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Longtime Brushy Creek fisherman cautiously optimistic as aquatic wildlife returns after wastewater overflow

Chris Johnson has fished Brushy Creek for 30 years. Now that Round Rock has improved its main wastewater facility, he's hopeful creek wildlife will bounce back.

ROUND ROCK, Texas — Chris Johnson fishes Brushy Creek every week.

"I've been leading guided tours for 16 years, owned my fly-fishing shop for 14," Johnson said as he tromped through a small grove in Cedar Park's Champion Park.

Johnson walked up to one of his favorite spots on Brushy Creek, where he found another fly fisherman nearby.

"You're, like, in the right place. It's the right morning. It feels fantastic," Johnson joked with the other angler, who brought his two daughters with him Monday. "You are looking at the history of Brushy Creek. It was not always this small."

Earlier this year, Johnson sent video and pictures to Round Rock city leaders regarding the health of the creek. He described the water looking like chocolate at the time, filled with suspended solids floating downstream from the Brushy Creek Wastewater Treatment Plant.

RELATED: Neighbors continue voicing concerns as Round Rock deals with leak overflowing wastewater facility

"You couldn't fish it, couldn't even get in it. It was just, I mean, you had sludge, you had slime, you had solid matter that was leaving the plant. It was just a mess. It was an absolute mess," Johnson remembered.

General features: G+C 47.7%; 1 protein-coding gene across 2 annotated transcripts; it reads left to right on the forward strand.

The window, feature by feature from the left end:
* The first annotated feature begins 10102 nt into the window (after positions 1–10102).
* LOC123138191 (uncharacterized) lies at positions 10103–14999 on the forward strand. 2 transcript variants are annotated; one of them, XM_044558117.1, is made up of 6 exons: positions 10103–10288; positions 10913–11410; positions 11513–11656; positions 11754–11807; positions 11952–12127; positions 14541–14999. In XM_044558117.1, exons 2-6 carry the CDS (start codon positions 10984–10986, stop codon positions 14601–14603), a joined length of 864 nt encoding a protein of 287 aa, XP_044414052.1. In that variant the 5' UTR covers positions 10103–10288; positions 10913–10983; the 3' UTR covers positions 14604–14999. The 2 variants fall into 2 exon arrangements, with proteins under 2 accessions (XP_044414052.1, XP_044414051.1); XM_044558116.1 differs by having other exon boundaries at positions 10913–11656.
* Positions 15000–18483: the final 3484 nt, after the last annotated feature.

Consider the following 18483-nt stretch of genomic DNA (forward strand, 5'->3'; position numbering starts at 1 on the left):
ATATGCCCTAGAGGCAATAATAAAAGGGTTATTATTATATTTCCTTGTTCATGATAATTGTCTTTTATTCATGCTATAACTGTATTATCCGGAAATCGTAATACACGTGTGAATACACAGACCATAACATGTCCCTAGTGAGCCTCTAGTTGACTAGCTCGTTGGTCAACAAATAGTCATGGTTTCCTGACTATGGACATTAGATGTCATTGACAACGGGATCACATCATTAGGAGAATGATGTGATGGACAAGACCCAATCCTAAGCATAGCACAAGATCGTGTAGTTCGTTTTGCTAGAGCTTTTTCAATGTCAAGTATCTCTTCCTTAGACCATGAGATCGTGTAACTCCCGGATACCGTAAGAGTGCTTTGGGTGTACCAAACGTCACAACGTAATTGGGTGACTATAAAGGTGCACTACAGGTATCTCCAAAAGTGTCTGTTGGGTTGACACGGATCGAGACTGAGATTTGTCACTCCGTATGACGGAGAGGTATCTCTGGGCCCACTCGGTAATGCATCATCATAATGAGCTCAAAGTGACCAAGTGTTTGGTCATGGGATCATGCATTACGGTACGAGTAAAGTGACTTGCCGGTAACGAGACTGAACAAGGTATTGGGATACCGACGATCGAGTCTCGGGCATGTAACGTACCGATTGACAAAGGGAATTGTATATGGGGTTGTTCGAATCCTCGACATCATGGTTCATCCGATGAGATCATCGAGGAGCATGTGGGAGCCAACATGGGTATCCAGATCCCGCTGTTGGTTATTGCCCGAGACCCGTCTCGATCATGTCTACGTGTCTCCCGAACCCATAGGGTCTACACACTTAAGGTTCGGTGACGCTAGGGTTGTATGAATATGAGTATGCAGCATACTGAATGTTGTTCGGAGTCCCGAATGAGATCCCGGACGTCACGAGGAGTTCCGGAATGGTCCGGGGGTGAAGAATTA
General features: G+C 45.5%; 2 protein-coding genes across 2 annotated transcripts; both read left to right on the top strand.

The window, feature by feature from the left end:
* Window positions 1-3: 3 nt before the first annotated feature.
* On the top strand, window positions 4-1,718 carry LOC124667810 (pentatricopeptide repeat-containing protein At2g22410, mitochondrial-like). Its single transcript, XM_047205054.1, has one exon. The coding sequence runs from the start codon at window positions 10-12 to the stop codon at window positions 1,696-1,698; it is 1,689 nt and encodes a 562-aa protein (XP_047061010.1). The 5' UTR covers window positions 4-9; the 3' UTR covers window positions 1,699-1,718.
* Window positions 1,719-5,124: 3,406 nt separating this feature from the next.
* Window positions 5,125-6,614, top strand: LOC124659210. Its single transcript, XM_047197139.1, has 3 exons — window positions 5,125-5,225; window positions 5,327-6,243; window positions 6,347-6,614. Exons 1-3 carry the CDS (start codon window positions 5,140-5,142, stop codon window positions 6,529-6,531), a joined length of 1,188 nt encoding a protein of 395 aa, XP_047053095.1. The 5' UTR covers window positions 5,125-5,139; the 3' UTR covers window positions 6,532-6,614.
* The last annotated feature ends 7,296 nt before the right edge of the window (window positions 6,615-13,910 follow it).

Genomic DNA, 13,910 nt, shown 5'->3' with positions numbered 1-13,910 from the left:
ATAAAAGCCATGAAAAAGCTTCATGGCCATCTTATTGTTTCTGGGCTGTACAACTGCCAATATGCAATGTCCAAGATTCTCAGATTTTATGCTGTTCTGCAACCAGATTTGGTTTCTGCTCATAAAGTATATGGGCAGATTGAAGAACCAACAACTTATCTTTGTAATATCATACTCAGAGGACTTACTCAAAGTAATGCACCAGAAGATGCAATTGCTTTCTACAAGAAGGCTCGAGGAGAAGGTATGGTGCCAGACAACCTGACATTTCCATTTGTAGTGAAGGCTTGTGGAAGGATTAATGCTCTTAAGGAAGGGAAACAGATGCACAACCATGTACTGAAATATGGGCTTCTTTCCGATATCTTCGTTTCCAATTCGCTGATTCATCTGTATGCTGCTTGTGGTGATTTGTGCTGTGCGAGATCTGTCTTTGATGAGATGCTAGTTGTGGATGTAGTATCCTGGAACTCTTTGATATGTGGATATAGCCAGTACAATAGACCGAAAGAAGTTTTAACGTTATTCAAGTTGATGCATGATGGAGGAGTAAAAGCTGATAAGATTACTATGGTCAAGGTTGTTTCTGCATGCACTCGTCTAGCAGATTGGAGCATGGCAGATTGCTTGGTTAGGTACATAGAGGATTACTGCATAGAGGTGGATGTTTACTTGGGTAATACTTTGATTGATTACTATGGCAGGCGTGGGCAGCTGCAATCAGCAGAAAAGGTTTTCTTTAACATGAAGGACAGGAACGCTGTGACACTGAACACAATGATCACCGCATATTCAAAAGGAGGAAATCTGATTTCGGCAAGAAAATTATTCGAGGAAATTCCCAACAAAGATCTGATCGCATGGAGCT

Round Rock fixed the problem as quickly as possible with a new expansion starting to come online at its regional wastewater facility. The expansion added more capacity to treat wastewater and to handle the leaks in the system that overflowed the plant's aeration and filtration basins.

According to the Texas Commission on Environmental Quality (TCEQ), the health of the creek is getting better. A TCEQ representative "observed wildlife in the creek" earlier this month, according to the agency. TCEQ could not confirm if aquatic wildlife was as robust and varied as it was prior to the wastewater leaks identified by the City back in March.

Despite initial concerns, Johnson was pleasantly surprised with the wildlife he found downstream of the plant on Monday, his first time returning to the area after interviewing with KVUE back in June.

"I'm more optimistic that the creek is going to rebound at a faster rate than what I anticipated. Am I concerned? Yes," Johnson emphasized. "While I'm optimistic, I'm always concerned. It's my home water. I mean, I really do – I just love it. But it's not out of the woods yet. We still have a lot left to do to make sure that this stays in pristine condition."

As part of the improvements to the wastewater treatment facility, Round Rock will be adding new tertiary filters to sift through even some of the smallest particles. Those filters will be fully installed sometime in the next two to three years. The rest of the expansion project at the wastewater facility will finish around June 2023.


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